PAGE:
“Our main mission is to provide machining and welding support for aircraft, as well as many of the other shops on base,” explained Master Sgt. Eric Johnson, 934th MXS aircraft metals technology NCO in charge. Although many of the aircraft look the same they are all somewhat unique, because what most people don’t realize is a lot of them are built by hand. This means that many of the aircraft need custom parts or tools. Prior to getting this machine, it could take an Airman eight hours to produce one new part.

One of the secrets behind the OMAX’s efficiency is that it relies on a computer system allowing Airmen to design custom pieces in a digital layout. Once the blueprint of the part or tool is created the technician can save the blueprint on the computer and reuse it the next time a custom piece needs to be replaced. This allows Airmen to cut a wide variety of materials ranging from steel, carbon fiber, granite, glass and everything else in between in a matter of minutes.
Not only does the machine reduce the amount of time Airmen spend creating a new part or tool but it also reduces the amount of time needed to finish a piece.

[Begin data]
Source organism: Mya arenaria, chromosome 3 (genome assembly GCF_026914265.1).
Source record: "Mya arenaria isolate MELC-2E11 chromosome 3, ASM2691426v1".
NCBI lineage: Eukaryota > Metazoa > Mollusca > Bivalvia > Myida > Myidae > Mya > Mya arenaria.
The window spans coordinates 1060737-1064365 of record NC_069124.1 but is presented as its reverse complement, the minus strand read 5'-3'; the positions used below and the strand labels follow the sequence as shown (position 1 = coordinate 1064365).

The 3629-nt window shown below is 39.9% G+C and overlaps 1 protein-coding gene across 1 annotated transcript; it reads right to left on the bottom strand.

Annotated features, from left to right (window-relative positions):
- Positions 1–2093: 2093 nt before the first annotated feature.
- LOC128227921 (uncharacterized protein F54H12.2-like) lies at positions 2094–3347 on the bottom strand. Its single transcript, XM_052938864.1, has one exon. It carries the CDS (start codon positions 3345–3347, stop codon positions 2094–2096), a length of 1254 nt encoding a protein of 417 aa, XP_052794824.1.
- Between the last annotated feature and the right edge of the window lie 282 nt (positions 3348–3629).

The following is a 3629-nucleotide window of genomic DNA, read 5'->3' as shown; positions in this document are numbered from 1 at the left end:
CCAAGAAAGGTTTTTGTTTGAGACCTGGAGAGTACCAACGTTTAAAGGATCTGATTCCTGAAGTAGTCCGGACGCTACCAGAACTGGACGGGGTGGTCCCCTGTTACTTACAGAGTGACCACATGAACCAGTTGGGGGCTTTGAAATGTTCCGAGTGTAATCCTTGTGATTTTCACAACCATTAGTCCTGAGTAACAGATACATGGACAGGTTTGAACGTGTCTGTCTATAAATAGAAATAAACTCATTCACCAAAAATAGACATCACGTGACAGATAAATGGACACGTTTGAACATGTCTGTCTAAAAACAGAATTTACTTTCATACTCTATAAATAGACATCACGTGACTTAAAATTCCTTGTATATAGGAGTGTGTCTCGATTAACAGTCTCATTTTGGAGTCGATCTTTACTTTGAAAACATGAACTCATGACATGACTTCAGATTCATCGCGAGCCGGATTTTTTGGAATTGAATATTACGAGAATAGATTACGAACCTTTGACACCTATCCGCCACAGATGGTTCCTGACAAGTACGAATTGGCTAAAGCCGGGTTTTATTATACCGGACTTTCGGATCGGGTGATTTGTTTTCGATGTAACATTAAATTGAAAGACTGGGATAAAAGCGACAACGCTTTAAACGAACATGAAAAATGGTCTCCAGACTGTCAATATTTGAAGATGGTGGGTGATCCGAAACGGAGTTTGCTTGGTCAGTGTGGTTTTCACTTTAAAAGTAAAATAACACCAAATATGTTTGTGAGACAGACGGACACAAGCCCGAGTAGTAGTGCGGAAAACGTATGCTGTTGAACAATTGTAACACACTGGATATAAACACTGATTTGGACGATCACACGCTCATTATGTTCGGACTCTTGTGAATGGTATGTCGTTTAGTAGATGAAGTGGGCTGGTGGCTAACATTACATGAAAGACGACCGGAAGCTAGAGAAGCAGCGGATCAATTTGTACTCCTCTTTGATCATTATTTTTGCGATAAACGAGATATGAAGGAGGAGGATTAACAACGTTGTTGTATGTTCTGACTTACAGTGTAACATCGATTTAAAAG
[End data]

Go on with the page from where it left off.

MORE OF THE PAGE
“Because the machine uses pressurized water and garnet to cut, the process produces satin-smooth edges on the metal. This saves us time grinding, cleaning, and removing of oils from the metal surface," Tech. Sgt. Tyler Horner, 934th MXS aircraft metals technology technician, explained. “Once the water dries we can literally weld the new piece right away.”

Not only is the waterjet cutter more time efficient, but it is also more environmentally friendly.
“This machine is very green,” Horner continued. “It features a water filtration system that continuously cleans and reuses the water so we are not producing waste water. Additionally, there are no noxious fumes, liquids or oils used in or caused by the machining process.”
By embracing a more environmentally green and time efficient process, the 934th metals shop is not only changing the way custom parts and tools are produced, but they are also making strides toward the vision of the wing, ‘only the best – today and tomorrow.’

“The biggest takeaway is, we have moved our shop into future with the way metal work is processed and I think it’s going to revolutionize the way that we do our job around here,” Johnson concluded.